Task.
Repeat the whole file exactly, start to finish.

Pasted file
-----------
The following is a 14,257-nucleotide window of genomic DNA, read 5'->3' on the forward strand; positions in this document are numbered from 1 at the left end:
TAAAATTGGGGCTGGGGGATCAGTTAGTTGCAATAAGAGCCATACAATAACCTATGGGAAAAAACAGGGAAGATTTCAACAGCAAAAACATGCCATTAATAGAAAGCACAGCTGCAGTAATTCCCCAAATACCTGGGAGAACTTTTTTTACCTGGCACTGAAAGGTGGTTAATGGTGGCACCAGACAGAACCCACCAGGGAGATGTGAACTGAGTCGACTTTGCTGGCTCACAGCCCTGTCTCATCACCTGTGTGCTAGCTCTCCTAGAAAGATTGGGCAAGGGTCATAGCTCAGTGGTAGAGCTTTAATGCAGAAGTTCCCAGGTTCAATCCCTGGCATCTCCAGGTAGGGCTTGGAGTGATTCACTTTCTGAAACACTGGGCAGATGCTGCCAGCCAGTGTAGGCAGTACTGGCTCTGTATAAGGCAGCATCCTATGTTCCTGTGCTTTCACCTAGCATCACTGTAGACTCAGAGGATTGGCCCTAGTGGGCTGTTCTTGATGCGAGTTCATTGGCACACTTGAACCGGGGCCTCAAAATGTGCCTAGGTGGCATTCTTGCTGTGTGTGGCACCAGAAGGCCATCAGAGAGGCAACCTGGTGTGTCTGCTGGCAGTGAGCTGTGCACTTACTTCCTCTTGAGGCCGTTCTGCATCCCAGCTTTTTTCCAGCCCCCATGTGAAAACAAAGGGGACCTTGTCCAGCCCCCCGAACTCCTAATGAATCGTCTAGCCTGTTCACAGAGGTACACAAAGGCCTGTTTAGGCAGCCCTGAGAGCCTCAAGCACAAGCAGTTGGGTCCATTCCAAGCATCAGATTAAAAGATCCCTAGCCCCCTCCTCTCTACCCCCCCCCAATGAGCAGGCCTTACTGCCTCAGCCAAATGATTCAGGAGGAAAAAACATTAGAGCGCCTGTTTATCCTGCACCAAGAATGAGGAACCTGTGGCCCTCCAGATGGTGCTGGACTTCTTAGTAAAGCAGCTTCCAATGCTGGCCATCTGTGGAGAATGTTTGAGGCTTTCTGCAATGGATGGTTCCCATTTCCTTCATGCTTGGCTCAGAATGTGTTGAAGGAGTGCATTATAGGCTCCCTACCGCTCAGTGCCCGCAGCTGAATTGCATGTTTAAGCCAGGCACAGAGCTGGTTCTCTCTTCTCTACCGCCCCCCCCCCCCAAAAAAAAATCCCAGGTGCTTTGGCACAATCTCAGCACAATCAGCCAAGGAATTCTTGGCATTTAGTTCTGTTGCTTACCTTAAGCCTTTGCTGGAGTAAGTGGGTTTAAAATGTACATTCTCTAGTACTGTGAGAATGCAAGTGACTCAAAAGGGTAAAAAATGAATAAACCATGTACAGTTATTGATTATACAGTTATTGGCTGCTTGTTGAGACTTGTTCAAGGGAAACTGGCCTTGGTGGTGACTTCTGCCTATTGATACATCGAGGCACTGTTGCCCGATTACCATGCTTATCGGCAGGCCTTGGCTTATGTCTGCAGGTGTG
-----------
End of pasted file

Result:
The following is a 14,257-nucleotide window of genomic DNA, read 5'->3' on the forward strand; positions in this document are numbered from 1 at the left end:
TAAAATTGGGGCTGGGGGATCAGTTAGTTGCAATAAGAGCCATACAATAACCTATGGGAAAAAACAGGGAAGATTTCAACAGCAAAAACATGCCATTAATAGAAAGCACAGCTGCAGTAATTCCCCAAATACCTGGGAGAACTTTTTTTACCTGGCACTGAAAGGTGGTTAATGGTGGCACCAGACAGAACCCACCAGGGAGATGTGAACTGAGTCGACTTTGCTGGCTCACAGCCCTGTCTCATCACCTGTGTGCTAGCTCTCCTAGAAAGATTGGGCAAGGGTCATAGCTCAGTGGTAGAGCTTTAATGCAGAAGTTCCCAGGTTCAATCCCTGGCATCTCCAGGTAGGGCTTGGAGTGATTCACTTTCTGAAACACTGGGCAGATGCTGCCAGCCAGTGTAGGCAGTACTGGCTCTGTATAAGGCAGCATCCTATGTTCCTGTGCTTTCACCTAGCATCACTGTAGACTCAGAGGATTGGCCCTAGTGGGCTGTTCTTGATGCGAGTTCATTGGCACACTTGAACCGGGGCCTCAAAATGTGCCTAGGTGGCATTCTTGCTGTGTGTGGCACCAGAAGGCCATCAGAGAGGCAACCTGGTGTGTCTGCTGGCAGTGAGCTGTGCACTTACTTCCTCTTGAGGCCGTTCTGCATCCCAGCTTTTTTCCAGCCCCCATGTGAAAACAAAGGGGACCTTGTCCAGCCCCCCGAACTCCTAATGAATCGTCTAGCCTGTTCACAGAGGTACACAAAGGCCTGTTTAGGCAGCCCTGAGAGCCTCAAGCACAAGCAGTTGGGTCCATTCCAAGCATCAGATTAAAAGATCCCTAGCCCCCTCCTCTCTACCCCCCCCCAATGAGCAGGCCTTACTGCCTCAGCCAAATGATTCAGGAGGAAAAAACATTAGAGCGCCTGTTTATCCTGCACCAAGAATGAGGAACCTGTGGCCCTCCAGATGGTGCTGGACTTCTTAGTAAAGCAGCTTCCAATGCTGGCCATCTGTGGAGAATGTTTGAGGCTTTCTGCAATGGATGGTTCCCATTTCCTTCATGCTTGGCTCAGAATGTGTTGAAGGAGTGCATTATAGGCTCCCTACCGCTCAGTGCCCGCAGCTGAATTGCATGTTTAAGCCAGGCACAGAGCTGGTTCTCTCTTCTCTACCGCCCCCCCCCCCCAAAAAAAAATCCCAGGTGCTTTGGCACAATCTCAGCACAATCAGCCAAGGAATTCTTGGCATTTAGTTCTGTTGCTTACCTTAAGCCTTTGCTGGAGTAAGTGGGTTTAAAATGTACATTCTCTAGTACTGTGAGAATGCAAGTGACTCAAAAGGGTAAAAAATGAATAAACCATGTACAGTTATTGATTATACAGTTATTGGCTGCTTGTTGAGACTTGTTCAAGGGAAACTGGCCTTGGTGGTGACTTCTGCCTATTGATACATCGAGGCACTGTTGCCCGATTACCATGCTTATCGGCAGGCCTTGGCTTATGTCTGCAGGTGTG